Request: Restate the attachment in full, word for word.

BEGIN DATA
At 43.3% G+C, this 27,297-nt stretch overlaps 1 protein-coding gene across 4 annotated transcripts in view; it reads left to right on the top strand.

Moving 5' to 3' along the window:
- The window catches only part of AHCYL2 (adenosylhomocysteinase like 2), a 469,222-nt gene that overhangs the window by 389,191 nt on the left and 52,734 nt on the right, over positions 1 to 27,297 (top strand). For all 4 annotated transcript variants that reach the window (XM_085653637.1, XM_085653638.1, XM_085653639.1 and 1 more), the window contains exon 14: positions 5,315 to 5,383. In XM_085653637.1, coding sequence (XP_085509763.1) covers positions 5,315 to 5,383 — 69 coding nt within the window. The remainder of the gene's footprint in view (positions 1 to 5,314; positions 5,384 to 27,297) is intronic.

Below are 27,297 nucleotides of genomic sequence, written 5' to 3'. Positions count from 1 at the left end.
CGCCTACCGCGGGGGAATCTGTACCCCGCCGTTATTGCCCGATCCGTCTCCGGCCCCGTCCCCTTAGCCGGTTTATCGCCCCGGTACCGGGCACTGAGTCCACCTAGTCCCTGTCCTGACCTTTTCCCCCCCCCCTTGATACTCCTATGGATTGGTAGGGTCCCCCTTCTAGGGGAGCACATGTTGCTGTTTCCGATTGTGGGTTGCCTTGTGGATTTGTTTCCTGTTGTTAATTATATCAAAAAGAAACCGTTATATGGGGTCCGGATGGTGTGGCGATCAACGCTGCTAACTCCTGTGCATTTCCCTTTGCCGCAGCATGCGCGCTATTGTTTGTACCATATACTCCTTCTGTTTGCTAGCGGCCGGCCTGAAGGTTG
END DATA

At 43.3% G+C, this 27,297-nt stretch overlaps 1 protein-coding gene across 4 annotated transcripts in view; it reads left to right on the top strand.

Moving 5' to 3' along the window:
- The window catches only part of AHCYL2 (adenosylhomocysteinase like 2), a 469,222-nt gene that overhangs the window by 389,191 nt on the left and 52,734 nt on the right, over positions 1 to 27,297 (top strand). For all 4 annotated transcript variants that reach the window (XM_085653637.1, XM_085653638.1, XM_085653639.1 and 1 more), the window contains exon 14: positions 5,315 to 5,383. In XM_085653637.1, coding sequence (XP_085509763.1) covers positions 5,315 to 5,383 — 69 coding nt within the window. The remainder of the gene's footprint in view (positions 1 to 5,314; positions 5,384 to 27,297) is intronic.

Below are 27,297 nucleotides of genomic sequence, written 5' to 3'. Positions count from 1 at the left end.
CGCCTACCGCGGGGGAATCTGTACCCCGCCGTTATTGCCCGATCCGTCTCCGGCCCCGTCCCCTTAGCCGGTTTATCGCCCCGGTACCGGGCACTGAGTCCACCTAGTCCCTGTCCTGACCTTTTCCCCCCCCCCTTGATACTCCTATGGATTGGTAGGGTCCCCCTTCTAGGGGAGCACATGTTGCTGTTTCCGATTGTGGGTTGCCTTGTGGATTTGTTTCCTGTTGTTAATTATATCAAAAAGAAACCGTTATATGGGGTCCGGATGGTGTGGCGATCAACGCTGCTAACTCCTGTGCATTTCCCTTTGCCGCAGCATGCGCGCTATTGTTTGTACCATATACTCCTTCTGTTTGCTAGCGGCCGGCCTGAAGGTTG